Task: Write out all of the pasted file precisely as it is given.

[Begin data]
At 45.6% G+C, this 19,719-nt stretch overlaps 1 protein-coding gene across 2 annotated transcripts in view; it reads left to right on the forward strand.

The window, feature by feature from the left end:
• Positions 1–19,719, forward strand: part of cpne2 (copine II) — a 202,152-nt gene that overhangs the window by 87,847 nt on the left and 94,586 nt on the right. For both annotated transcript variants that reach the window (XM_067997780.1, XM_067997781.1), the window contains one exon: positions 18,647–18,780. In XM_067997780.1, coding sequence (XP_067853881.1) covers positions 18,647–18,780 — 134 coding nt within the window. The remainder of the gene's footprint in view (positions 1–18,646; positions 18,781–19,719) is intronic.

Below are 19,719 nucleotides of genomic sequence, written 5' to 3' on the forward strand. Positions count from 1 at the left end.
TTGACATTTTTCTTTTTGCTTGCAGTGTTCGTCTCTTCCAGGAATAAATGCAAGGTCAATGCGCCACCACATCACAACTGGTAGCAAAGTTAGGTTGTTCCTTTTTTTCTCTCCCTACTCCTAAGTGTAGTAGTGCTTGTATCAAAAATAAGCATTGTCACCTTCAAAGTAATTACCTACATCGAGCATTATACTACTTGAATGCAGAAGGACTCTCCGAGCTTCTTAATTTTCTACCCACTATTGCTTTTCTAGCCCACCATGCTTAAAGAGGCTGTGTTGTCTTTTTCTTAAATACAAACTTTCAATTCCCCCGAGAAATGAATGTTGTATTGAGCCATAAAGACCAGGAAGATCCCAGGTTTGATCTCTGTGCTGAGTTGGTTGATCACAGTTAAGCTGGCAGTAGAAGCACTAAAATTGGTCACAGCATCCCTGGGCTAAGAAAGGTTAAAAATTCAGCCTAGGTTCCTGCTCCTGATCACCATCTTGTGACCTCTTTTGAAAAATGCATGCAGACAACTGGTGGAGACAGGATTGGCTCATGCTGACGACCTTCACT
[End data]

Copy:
At 45.6% G+C, this 19,719-nt stretch overlaps 1 protein-coding gene across 2 annotated transcripts in view; it reads left to right on the forward strand.

The window, feature by feature from the left end:
• Positions 1–19,719, forward strand: part of cpne2 (copine II) — a 202,152-nt gene that overhangs the window by 87,847 nt on the left and 94,586 nt on the right. For both annotated transcript variants that reach the window (XM_067997780.1, XM_067997781.1), the window contains one exon: positions 18,647–18,780. In XM_067997780.1, coding sequence (XP_067853881.1) covers positions 18,647–18,780 — 134 coding nt within the window. The remainder of the gene's footprint in view (positions 1–18,646; positions 18,781–19,719) is intronic.

Below are 19,719 nucleotides of genomic sequence, written 5' to 3' on the forward strand. Positions count from 1 at the left end.
TTGACATTTTTCTTTTTGCTTGCAGTGTTCGTCTCTTCCAGGAATAAATGCAAGGTCAATGCGCCACCACATCACAACTGGTAGCAAAGTTAGGTTGTTCCTTTTTTTCTCTCCCTACTCCTAAGTGTAGTAGTGCTTGTATCAAAAATAAGCATTGTCACCTTCAAAGTAATTACCTACATCGAGCATTATACTACTTGAATGCAGAAGGACTCTCCGAGCTTCTTAATTTTCTACCCACTATTGCTTTTCTAGCCCACCATGCTTAAAGAGGCTGTGTTGTCTTTTTCTTAAATACAAACTTTCAATTCCCCCGAGAAATGAATGTTGTATTGAGCCATAAAGACCAGGAAGATCCCAGGTTTGATCTCTGTGCTGAGTTGGTTGATCACAGTTAAGCTGGCAGTAGAAGCACTAAAATTGGTCACAGCATCCCTGGGCTAAGAAAGGTTAAAAATTCAGCCTAGGTTCCTGCTCCTGATCACCATCTTGTGACCTCTTTTGAAAAATGCATGCAGACAACTGGTGGAGACAGGATTGGCTCATGCTGACGACCTTCACT